Many of us may remember undergoing a simple screening test in school to look for abnormal curvatures of the spine. The condition known as adolescent idiopathic scoliosis (IS) affects 3 percent of children, typically showing up in the tween or early teen years when kids are growing rapidly. While scoliosis can occur due to physical defects in bones or muscles, more often the C- or S-shaped spinal curves develop for unknown reasons. Because the basic biological mechanisms of IS have been poorly understood, treatment to prevent further progression and potentially painful disfigurement has been limited to restrictive braces or corrective surgery.
Now, in work involving zebrafish models of IS, a team of NIH-funded researchers and their colleagues report a surprising discovery that suggests it may be possible to develop more precisely targeted therapeutics to reduce or even prevent scoliosis. The team’s experiments have, for the first time, shown that mutation of a gene associated with spinal curvature in both zebrafish and humans has its effect by altering the function of the tiny hair-like projections, known as cilia, that line the spinal cord. Without the cilia’s normal, beating movements, the fluid that bathes the brain and spinal cord doesn’t flow properly, and zebrafish develop abnormal spinal curves that look much like those seen in kids with scoliosis. However, when the researchers used genetic engineering to correct such mutations and thereby restore normal cilia function and flow of cerebral spinal fluid (CSF), the zebrafish did not develop spinal curvature.
Zebrafish are normally found in tropical freshwater and are a favorite research model to study vertebrate development. They are also an especially good model for studying IS.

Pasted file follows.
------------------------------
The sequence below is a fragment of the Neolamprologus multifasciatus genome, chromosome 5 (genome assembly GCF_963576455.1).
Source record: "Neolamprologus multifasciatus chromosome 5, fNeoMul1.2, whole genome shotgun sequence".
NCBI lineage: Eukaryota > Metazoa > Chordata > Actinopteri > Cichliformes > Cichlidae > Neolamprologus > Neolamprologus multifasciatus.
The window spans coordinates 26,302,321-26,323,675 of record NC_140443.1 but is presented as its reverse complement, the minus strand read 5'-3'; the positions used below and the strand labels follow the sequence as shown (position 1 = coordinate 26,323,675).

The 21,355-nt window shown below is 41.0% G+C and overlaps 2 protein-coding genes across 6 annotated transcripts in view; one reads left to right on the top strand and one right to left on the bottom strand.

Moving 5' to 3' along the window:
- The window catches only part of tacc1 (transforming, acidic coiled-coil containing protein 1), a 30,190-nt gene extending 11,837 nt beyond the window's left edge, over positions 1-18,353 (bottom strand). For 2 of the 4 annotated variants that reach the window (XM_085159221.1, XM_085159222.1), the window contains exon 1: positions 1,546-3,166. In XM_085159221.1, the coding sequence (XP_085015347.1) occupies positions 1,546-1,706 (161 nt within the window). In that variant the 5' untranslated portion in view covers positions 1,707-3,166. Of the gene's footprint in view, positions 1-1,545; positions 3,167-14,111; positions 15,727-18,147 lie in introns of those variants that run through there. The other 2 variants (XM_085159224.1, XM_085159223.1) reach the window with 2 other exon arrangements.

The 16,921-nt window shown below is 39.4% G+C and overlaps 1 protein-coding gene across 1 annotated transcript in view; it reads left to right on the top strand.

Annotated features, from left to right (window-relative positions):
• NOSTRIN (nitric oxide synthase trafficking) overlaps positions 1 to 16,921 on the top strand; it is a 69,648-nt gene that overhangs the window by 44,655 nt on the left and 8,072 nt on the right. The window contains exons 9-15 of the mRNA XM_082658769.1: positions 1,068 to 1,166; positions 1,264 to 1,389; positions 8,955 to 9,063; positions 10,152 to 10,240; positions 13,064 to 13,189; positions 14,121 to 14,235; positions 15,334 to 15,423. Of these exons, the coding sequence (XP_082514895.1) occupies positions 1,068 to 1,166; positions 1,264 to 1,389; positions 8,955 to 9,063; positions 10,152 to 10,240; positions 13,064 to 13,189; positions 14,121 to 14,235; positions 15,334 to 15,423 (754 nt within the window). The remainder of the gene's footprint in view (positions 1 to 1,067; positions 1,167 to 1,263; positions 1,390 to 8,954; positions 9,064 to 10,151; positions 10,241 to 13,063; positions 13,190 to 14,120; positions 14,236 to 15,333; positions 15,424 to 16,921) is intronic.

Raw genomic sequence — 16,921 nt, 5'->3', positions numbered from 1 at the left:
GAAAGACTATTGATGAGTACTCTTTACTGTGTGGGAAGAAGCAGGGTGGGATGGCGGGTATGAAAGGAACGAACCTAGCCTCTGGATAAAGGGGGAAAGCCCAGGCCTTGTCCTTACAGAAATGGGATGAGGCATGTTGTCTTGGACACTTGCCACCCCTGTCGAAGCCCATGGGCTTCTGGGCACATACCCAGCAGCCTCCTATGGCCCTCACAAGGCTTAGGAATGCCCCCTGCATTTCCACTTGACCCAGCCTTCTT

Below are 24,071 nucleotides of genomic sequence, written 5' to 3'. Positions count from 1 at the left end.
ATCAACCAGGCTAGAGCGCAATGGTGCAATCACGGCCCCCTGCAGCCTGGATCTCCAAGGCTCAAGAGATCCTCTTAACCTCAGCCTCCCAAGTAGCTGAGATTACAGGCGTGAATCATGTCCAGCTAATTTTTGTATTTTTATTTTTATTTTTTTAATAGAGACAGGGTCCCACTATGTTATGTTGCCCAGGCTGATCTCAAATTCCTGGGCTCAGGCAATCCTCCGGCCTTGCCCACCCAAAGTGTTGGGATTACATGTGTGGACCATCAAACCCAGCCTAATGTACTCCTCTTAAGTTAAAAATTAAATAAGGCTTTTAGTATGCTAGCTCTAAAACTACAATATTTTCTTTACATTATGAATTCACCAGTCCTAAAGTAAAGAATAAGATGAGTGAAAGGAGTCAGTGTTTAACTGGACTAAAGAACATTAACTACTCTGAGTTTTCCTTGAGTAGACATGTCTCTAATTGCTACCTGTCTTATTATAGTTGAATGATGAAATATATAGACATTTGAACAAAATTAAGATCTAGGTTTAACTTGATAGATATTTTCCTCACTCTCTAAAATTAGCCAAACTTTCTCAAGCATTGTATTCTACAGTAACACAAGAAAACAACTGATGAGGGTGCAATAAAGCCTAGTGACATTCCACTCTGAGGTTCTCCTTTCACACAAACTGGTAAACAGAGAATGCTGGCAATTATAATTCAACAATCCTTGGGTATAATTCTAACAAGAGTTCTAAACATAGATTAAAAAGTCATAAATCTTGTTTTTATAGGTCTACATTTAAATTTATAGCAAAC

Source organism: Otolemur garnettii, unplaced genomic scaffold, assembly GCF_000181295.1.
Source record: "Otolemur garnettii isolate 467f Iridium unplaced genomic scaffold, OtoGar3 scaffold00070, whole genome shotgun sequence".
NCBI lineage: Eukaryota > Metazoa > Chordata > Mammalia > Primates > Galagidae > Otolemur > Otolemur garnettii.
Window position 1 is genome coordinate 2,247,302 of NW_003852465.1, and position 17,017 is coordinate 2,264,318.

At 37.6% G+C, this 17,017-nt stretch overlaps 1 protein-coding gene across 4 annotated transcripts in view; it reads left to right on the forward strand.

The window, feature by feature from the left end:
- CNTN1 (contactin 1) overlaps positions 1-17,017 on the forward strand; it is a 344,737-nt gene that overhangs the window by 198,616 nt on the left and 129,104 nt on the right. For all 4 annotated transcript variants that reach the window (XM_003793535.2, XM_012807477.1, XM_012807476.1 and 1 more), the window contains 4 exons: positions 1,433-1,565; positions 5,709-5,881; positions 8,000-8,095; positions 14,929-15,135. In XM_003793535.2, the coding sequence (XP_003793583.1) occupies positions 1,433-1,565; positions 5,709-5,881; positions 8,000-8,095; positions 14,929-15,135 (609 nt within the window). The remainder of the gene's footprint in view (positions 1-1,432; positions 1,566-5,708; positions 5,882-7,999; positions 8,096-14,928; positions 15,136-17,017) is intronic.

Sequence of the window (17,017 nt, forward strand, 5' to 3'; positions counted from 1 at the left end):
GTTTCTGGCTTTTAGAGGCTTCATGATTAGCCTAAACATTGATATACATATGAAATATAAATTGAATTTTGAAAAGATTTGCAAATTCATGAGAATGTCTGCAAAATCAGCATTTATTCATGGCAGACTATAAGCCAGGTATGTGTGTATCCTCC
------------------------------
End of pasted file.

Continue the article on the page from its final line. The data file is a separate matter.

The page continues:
The latest study, published recently in the journal Science, involved a research team led by Brian Ciruna of the University of Toronto and The Hospital for Sick Children, Toronto, and Rebecca Burdine of Princeton University, Princeton, NJ. The team was interested in zebrafish with mutations in the ptk7 gene, which encodes the enzyme protein-tyrosine kinase-7 .
Ciruna’s lab had earlier shown that mutations in the ptk7 gene could lead to spinal curvature . While ptk7 was already known to play a role in embryonic development, it wasn’t clear how the gene, when altered, might lead to scoliosis in adolescence. In the latest work, the researchers examined the brains and spinal cords of the ptk7-mutant fish in search of clues to their earlier findings. They found something unexpected: the motile cilia normally found at the surface of the brain and lining the spinal cord were unusually sparse. Many of the cilia that were present were also positioned incorrectly.
Those mutant fish developed a curved spine and a brain-swelling condition known as hydrocephalus, which is also associated with defects in motile cilia. While the researchers did not directly measure the movement of those defective cilia, they injected tiny fluorescent beads into the fish and saw had almost no CSF flow. That finding was especially intriguing in light of reports of defective CSF flow in people with scoliosis.
To find out whether those problems in the cilia were responsible for the scoliosis, the researchers restored the normal gene function specifically in the cells that produce cilia. And indeed, with Ptk7 and motile cilia restored, the hydrocephalus and scoliosis no longer developed in the zebrafish, as CSF began to flow normally.